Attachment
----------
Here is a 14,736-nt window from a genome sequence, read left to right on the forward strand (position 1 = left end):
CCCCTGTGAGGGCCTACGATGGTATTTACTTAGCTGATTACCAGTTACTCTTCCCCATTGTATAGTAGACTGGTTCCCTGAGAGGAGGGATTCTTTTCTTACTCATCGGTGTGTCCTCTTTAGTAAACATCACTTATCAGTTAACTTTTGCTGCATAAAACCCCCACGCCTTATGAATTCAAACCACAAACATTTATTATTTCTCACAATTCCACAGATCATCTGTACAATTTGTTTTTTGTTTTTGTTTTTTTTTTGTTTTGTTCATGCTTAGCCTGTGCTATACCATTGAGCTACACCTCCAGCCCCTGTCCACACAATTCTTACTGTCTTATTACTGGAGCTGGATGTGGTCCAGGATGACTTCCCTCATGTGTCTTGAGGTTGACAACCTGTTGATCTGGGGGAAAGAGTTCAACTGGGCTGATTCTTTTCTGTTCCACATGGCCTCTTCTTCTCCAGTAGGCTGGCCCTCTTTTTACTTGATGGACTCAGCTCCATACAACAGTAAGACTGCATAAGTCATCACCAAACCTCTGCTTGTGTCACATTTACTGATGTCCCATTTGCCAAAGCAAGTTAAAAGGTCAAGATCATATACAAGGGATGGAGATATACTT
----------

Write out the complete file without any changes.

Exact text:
Here is a 14,736-nt window from a genome sequence, read left to right on the forward strand (position 1 = left end):
CCCCTGTGAGGGCCTACGATGGTATTTACTTAGCTGATTACCAGTTACTCTTCCCCATTGTATAGTAGACTGGTTCCCTGAGAGGAGGGATTCTTTTCTTACTCATCGGTGTGTCCTCTTTAGTAAACATCACTTATCAGTTAACTTTTGCTGCATAAAACCCCCACGCCTTATGAATTCAAACCACAAACATTTATTATTTCTCACAATTCCACAGATCATCTGTACAATTTGTTTTTTGTTTTTGTTTTTTTTTTGTTTTGTTCATGCTTAGCCTGTGCTATACCATTGAGCTACACCTCCAGCCCCTGTCCACACAATTCTTACTGTCTTATTACTGGAGCTGGATGTGGTCCAGGATGACTTCCCTCATGTGTCTTGAGGTTGACAACCTGTTGATCTGGGGGAAAGAGTTCAACTGGGCTGATTCTTTTCTGTTCCACATGGCCTCTTCTTCTCCAGTAGGCTGGCCCTCTTTTTACTTGATGGACTCAGCTCCATACAACAGTAAGACTGCATAAGTCATCACCAAACCTCTGCTTGTGTCACATTTACTGATGTCCCATTTGCCAAAGCAAGTTAAAAGGTCAAGATCATATACAAGGGATGGAGATATACTT